Thailand's political crisis deepens
Thailand's political crisis is deepening as anti-government protesters occupy 24 provincial government centres and mass outside four key ministries in Bangkok.
Prime Minister Yingluck Shinawatra appears unable to end growing protests aimed at crippling her administration, declaring late on Wednesday "my government will not use force."
Stepping up their campaign to bring down the government and install what they are calling a "People's Assembly," protesters occupied provincial government offices in all 14 of the country's southern provinces including the tourist resort island of Phuket which are a traditional stronghold for the opposition Democrat Party.
But they also occupied offices in the north and northeast of the country where Ms Shinawatra's family is hugely popular.
Protesters led by former deputy prime minister Suthep Thaugsuban have been targeting the offices of key ministries in Bangkok since Monday and have established a de-facto headquarters in the finance ministry where protesters are receiving food, water and other essentials.
On Wednesday the Department of Special Investigation, the country's equivalent of the US Federal Bureau of Investigation, was evacuated as about 2,000 protesters surrounded the building.
"We are very upbeat and think we will win in a few days," said Mr Suthep who claims the movement he leads is to eradicate the powerful network of former prime minister Thaksin Shinawatra who is living in exile in Dubai to escape a two year jail term for corruption.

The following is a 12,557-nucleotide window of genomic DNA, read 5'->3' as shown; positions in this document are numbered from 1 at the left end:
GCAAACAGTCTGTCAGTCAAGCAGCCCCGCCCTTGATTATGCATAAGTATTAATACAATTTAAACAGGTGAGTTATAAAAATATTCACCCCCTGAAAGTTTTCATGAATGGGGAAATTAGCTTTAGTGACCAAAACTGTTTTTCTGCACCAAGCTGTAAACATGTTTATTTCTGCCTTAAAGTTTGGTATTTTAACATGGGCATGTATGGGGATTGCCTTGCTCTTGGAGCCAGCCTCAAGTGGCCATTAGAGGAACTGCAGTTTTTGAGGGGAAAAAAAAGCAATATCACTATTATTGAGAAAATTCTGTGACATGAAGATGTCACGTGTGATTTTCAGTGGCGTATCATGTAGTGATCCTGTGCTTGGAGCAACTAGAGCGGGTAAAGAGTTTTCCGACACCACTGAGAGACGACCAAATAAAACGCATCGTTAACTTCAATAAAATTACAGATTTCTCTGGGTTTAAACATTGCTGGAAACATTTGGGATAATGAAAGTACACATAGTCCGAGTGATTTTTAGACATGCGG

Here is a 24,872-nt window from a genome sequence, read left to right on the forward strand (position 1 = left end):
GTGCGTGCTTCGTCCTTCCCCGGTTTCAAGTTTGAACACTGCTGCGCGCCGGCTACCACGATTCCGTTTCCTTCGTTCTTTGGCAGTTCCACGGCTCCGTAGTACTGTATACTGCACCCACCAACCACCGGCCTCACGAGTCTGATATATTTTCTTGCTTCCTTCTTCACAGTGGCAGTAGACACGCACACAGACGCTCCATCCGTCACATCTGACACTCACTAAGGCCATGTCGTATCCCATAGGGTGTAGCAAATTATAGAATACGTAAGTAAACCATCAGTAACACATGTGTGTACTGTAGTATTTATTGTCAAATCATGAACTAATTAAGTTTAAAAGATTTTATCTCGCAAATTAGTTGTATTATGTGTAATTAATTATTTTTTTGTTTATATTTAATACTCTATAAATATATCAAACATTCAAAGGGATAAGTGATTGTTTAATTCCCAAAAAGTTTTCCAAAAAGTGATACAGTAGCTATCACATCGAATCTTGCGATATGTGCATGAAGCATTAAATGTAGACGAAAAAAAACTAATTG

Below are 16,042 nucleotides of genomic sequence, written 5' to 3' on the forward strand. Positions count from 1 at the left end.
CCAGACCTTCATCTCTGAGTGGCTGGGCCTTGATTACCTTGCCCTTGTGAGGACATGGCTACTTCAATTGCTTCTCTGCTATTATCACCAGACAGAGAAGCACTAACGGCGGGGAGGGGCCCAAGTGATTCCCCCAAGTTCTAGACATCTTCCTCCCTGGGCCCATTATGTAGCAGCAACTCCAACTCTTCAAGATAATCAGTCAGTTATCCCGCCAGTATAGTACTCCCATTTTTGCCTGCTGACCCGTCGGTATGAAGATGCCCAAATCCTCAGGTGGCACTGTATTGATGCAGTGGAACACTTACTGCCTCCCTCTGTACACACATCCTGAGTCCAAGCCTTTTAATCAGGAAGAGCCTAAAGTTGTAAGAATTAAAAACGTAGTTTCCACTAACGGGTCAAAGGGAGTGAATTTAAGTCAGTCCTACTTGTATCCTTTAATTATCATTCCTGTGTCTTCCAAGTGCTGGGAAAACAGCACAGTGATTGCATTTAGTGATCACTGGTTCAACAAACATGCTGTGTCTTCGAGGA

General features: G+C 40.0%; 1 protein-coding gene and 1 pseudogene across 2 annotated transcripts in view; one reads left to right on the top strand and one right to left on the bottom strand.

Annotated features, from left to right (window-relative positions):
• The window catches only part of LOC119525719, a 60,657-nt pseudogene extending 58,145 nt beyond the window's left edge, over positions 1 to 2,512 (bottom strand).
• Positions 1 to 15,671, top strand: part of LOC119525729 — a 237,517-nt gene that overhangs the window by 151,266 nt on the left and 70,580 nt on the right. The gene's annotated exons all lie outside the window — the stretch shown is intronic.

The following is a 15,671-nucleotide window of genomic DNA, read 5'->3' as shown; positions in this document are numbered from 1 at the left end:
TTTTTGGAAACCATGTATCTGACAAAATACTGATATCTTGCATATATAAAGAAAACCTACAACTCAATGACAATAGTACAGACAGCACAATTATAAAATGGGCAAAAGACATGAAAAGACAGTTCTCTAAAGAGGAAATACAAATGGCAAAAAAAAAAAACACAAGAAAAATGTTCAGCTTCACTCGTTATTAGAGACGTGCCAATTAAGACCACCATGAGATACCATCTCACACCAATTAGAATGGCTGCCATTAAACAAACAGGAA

Thaksin, who is Ms Yingluck's elder brother, is a deeply divisive figure in Thailand who according to his critics is running the country from abroad.
The crisis is all too familiar in the country of 62 million people that has seen eight years of destructive cycles with Thaksin at the centre of them all.
A bitter political divide that had been simmering out of sight since Ms Yingluck was elected in mid-2011 erupted into the open month ago over a failed amnesty bill that would have allowed Thaksin to return without having to go to jail.
Analysts say Ms Yingluck risks sparking violence if she orders security forces to remove protesters from government buildings but her government's bureaucracy will remain paralyzed if she does not.
She could seek to bolster her legitimacy by calling a snap election but that could be risky following claims of official corruption and a disastrous government scheme to benefit rice farmers that has cost the country billions of dollars.
The opposition Democrat party has launched a no-confidence motion accusing Mr Yingluck's administration of corruption and calling her an incompetent puppet whose brother pulled the strings.
The vote expected Thursday has no chance of unseating Ms Yingluck whose Pheu Thai party controls the House of Representatives.